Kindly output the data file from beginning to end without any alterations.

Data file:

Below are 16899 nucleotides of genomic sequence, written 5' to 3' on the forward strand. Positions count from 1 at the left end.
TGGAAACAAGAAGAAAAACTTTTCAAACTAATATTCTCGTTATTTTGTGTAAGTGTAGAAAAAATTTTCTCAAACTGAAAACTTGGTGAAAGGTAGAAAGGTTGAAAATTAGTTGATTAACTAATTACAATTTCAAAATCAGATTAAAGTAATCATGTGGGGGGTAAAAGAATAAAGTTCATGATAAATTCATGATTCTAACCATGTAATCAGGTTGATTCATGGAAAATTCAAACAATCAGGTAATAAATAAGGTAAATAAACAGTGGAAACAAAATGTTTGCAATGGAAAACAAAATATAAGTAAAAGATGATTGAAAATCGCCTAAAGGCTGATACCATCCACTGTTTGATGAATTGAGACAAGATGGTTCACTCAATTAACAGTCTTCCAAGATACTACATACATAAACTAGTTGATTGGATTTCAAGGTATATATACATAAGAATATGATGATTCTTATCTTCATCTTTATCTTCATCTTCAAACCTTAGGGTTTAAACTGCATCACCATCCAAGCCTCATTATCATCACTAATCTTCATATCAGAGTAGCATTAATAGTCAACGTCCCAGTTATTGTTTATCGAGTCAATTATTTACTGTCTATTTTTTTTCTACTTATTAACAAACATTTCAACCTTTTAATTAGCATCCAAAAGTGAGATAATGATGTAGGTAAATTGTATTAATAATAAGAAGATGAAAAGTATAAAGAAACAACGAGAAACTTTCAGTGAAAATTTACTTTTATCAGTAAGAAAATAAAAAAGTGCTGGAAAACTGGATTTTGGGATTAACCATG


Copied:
Below are 16899 nucleotides of genomic sequence, written 5' to 3' on the forward strand. Positions count from 1 at the left end.
TGGAAACAAGAAGAAAAACTTTTCAAACTAATATTCTCGTTATTTTGTGTAAGTGTAGAAAAAATTTTCTCAAACTGAAAACTTGGTGAAAGGTAGAAAGGTTGAAAATTAGTTGATTAACTAATTACAATTTCAAAATCAGATTAAAGTAATCATGTGGGGGGTAAAAGAATAAAGTTCATGATAAATTCATGATTCTAACCATGTAATCAGGTTGATTCATGGAAAATTCAAACAATCAGGTAATAAATAAGGTAAATAAACAGTGGAAACAAAATGTTTGCAATGGAAAACAAAATATAAGTAAAAGATGATTGAAAATCGCCTAAAGGCTGATACCATCCACTGTTTGATGAATTGAGACAAGATGGTTCACTCAATTAACAGTCTTCCAAGATACTACATACATAAACTAGTTGATTGGATTTCAAGGTATATATACATAAGAATATGATGATTCTTATCTTCATCTTTATCTTCATCTTCAAACCTTAGGGTTTAAACTGCATCACCATCCAAGCCTCATTATCATCACTAATCTTCATATCAGAGTAGCATTAATAGTCAACGTCCCAGTTATTGTTTATCGAGTCAATTATTTACTGTCTATTTTTTTTCTACTTATTAACAAACATTTCAACCTTTTAATTAGCATCCAAAAGTGAGATAATGATGTAGGTAAATTGTATTAATAATAAGAAGATGAAAAGTATAAAGAAACAACGAGAAACTTTCAGTGAAAATTTACTTTTATCAGTAAGAAAATAAAAAAGTGCTGGAAAACTGGATTTTGGGATTAACCATG